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JTB_5

Teaching Rhetoric with The Poet and The Bard

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I've heard Andrew Kern say that a course in rhetoric could be taught using Homer exclusively. I believe it, since Laurent Pernot notes that, "I. J. F. de Jong has calculated that in the Iliad, speeches in direct discourse, by number of verses, represent 45 percent of the entire length of the poem," not to mention that the sheer variety of speech forms in Homer's works covers the spectrum of classical genres. Similarly, much of Shakespeare's work comprises speeches in direct discourse. Though I've not read it myself, Quentin Skinner wrote a book on Shakespeare's use of formal elements from forensic rhetoric. The Poet and The Bard display the full language of life rendered most apt and most beautiful (isn't that what we want to bring about in ourselves and our students?). Not all of the speeches in Homer and Shakespeare are imitable, thus some serve as negative examples to analyze and avoid. Good modeling includes examples on every level (good, bad, mediocre).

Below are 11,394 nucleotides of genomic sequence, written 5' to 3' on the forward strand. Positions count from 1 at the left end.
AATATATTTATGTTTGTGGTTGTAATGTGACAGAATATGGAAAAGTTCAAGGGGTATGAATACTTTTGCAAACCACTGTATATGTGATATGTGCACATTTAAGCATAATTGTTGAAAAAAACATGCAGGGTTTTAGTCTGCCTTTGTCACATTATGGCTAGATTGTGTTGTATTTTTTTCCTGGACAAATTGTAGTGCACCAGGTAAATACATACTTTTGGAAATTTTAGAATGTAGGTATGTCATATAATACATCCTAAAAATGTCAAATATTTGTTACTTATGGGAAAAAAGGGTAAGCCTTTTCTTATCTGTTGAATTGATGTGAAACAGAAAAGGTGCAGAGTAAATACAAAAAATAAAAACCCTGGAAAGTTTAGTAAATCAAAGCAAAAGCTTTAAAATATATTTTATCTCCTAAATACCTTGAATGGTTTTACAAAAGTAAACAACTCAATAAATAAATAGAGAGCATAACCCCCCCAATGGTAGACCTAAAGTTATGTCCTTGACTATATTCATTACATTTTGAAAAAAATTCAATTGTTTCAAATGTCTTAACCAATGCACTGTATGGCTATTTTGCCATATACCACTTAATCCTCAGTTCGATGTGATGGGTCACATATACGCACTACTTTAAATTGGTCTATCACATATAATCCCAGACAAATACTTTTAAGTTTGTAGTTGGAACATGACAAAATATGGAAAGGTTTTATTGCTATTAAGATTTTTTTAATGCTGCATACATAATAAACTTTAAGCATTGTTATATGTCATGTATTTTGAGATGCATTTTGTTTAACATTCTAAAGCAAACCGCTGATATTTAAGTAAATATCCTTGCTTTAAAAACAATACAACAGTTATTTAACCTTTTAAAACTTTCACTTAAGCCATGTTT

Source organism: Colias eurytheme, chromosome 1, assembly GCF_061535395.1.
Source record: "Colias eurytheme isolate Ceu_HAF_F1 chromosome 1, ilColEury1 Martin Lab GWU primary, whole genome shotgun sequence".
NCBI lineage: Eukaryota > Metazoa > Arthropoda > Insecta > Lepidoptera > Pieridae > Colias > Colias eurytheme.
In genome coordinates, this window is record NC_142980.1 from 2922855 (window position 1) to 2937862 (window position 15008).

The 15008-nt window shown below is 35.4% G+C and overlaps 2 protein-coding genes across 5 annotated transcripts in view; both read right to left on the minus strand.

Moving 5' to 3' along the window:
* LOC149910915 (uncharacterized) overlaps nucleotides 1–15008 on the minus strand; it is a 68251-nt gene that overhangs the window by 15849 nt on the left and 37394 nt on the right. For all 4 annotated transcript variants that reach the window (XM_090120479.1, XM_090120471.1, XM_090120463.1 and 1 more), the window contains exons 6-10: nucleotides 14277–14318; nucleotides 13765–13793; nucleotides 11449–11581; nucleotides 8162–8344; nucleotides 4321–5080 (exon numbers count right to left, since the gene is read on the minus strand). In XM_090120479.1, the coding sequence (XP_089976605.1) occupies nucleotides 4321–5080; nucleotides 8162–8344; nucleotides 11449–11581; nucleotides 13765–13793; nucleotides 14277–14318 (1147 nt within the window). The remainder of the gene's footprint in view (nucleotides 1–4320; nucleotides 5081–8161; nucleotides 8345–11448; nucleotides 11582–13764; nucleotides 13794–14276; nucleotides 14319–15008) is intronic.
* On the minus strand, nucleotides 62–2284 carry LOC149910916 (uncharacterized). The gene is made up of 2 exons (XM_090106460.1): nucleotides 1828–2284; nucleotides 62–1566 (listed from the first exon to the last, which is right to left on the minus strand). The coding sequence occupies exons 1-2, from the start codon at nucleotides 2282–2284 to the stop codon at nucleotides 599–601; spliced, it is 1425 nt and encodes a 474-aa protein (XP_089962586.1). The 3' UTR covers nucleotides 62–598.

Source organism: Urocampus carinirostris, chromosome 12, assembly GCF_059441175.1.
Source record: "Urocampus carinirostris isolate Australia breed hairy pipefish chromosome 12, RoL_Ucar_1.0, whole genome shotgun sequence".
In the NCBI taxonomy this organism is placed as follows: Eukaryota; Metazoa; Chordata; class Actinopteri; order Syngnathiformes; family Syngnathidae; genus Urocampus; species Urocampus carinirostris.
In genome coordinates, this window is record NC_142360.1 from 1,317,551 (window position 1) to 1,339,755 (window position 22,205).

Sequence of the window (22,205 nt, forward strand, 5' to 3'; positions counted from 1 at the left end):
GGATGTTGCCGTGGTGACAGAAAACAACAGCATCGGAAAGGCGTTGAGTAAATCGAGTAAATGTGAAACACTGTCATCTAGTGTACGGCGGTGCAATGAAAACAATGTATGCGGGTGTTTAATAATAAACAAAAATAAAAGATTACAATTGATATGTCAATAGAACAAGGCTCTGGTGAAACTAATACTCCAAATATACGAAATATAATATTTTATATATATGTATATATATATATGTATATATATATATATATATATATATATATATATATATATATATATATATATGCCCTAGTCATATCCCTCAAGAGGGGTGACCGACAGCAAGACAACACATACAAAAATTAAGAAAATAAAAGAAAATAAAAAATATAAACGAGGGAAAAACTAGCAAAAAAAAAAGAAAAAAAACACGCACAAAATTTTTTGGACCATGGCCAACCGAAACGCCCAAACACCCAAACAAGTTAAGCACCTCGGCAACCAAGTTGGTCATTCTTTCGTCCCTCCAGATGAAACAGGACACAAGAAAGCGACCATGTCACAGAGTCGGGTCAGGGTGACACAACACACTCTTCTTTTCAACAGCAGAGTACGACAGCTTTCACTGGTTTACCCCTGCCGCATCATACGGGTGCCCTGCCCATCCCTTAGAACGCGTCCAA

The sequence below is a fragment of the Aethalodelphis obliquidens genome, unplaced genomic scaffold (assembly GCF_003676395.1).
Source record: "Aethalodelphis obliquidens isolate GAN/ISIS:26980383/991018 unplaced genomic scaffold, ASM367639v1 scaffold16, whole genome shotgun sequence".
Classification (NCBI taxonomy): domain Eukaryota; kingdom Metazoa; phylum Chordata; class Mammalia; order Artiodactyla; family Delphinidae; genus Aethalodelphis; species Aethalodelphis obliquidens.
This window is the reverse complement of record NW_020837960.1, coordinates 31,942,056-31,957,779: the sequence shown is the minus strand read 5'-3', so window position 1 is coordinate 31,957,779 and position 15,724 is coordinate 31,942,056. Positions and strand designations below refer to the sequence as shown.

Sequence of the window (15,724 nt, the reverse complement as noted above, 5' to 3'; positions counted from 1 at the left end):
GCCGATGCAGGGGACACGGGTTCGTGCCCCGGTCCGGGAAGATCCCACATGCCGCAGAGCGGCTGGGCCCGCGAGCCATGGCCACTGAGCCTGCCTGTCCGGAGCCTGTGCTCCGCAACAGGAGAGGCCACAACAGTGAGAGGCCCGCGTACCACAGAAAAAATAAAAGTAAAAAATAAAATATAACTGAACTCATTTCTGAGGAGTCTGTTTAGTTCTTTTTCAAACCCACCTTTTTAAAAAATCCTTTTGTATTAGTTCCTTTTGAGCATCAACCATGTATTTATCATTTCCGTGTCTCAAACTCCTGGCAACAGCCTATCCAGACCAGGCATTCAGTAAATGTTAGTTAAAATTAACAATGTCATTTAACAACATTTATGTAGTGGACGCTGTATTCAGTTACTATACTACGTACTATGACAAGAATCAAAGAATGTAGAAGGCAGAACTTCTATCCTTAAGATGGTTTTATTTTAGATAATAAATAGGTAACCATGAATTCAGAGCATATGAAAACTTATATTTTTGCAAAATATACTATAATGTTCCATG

What is notable for the purposes of teaching rhetoric is that both Homer and Shakespeare afford theory and imitation, which can be put into practice--and theory, imitation, and practice make up the whole program of rhetoric in the classical tradition. One of my long-term goals is to construct a one-year course of rhetoric that used Homer and Shakespeare exclusively. In the meantime I'm trying to incorporate more Homer and Shakespeare into the courses I already teach.

What do you all think of the prospect of such a project? Any else tried using Homer and/or Shakespeare to teach rhetoric?

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